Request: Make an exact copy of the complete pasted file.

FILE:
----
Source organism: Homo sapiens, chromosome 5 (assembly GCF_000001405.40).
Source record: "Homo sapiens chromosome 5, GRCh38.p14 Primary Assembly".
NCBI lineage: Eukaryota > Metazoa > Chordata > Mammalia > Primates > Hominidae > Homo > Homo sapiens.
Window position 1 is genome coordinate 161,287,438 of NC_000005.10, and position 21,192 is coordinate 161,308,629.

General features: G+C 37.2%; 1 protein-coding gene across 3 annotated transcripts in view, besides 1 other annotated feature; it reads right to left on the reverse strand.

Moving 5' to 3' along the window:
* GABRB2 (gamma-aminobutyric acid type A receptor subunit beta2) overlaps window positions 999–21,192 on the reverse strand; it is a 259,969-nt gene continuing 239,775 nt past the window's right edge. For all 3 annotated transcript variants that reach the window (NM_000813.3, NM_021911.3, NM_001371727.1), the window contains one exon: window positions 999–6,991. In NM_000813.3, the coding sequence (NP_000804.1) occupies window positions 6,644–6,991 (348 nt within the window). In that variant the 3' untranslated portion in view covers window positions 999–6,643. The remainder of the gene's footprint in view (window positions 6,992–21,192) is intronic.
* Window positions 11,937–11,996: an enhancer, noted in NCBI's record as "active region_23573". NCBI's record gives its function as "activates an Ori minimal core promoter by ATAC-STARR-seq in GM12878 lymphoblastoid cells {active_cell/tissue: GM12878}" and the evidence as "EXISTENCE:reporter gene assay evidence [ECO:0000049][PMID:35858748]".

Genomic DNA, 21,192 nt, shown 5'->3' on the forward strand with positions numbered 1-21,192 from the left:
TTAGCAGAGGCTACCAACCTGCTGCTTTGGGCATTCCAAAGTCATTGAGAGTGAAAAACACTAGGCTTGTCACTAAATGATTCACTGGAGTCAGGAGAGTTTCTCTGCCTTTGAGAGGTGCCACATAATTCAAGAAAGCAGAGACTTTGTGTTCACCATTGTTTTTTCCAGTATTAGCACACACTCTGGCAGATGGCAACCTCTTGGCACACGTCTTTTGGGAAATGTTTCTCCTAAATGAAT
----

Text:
Source organism: Homo sapiens, chromosome 5 (assembly GCF_000001405.40).
Source record: "Homo sapiens chromosome 5, GRCh38.p14 Primary Assembly".
NCBI lineage: Eukaryota > Metazoa > Chordata > Mammalia > Primates > Hominidae > Homo > Homo sapiens.
Window position 1 is genome coordinate 161,287,438 of NC_000005.10, and position 21,192 is coordinate 161,308,629.

General features: G+C 37.2%; 1 protein-coding gene across 3 annotated transcripts in view, besides 1 other annotated feature; it reads right to left on the reverse strand.

Moving 5' to 3' along the window:
* GABRB2 (gamma-aminobutyric acid type A receptor subunit beta2) overlaps window positions 999–21,192 on the reverse strand; it is a 259,969-nt gene continuing 239,775 nt past the window's right edge. For all 3 annotated transcript variants that reach the window (NM_000813.3, NM_021911.3, NM_001371727.1), the window contains one exon: window positions 999–6,991. In NM_000813.3, the coding sequence (NP_000804.1) occupies window positions 6,644–6,991 (348 nt within the window). In that variant the 3' untranslated portion in view covers window positions 999–6,643. The remainder of the gene's footprint in view (window positions 6,992–21,192) is intronic.
* Window positions 11,937–11,996: an enhancer, noted in NCBI's record as "active region_23573". NCBI's record gives its function as "activates an Ori minimal core promoter by ATAC-STARR-seq in GM12878 lymphoblastoid cells {active_cell/tissue: GM12878}" and the evidence as "EXISTENCE:reporter gene assay evidence [ECO:0000049][PMID:35858748]".

Genomic DNA, 21,192 nt, shown 5'->3' on the forward strand with positions numbered 1-21,192 from the left:
TTAGCAGAGGCTACCAACCTGCTGCTTTGGGCATTCCAAAGTCATTGAGAGTGAAAAACACTAGGCTTGTCACTAAATGATTCACTGGAGTCAGGAGAGTTTCTCTGCCTTTGAGAGGTGCCACATAATTCAAGAAAGCAGAGACTTTGTGTTCACCATTGTTTTTTCCAGTATTAGCACACACTCTGGCAGATGGCAACCTCTTGGCACACGTCTTTTGGGAAATGTTTCTCCTAAATGAAT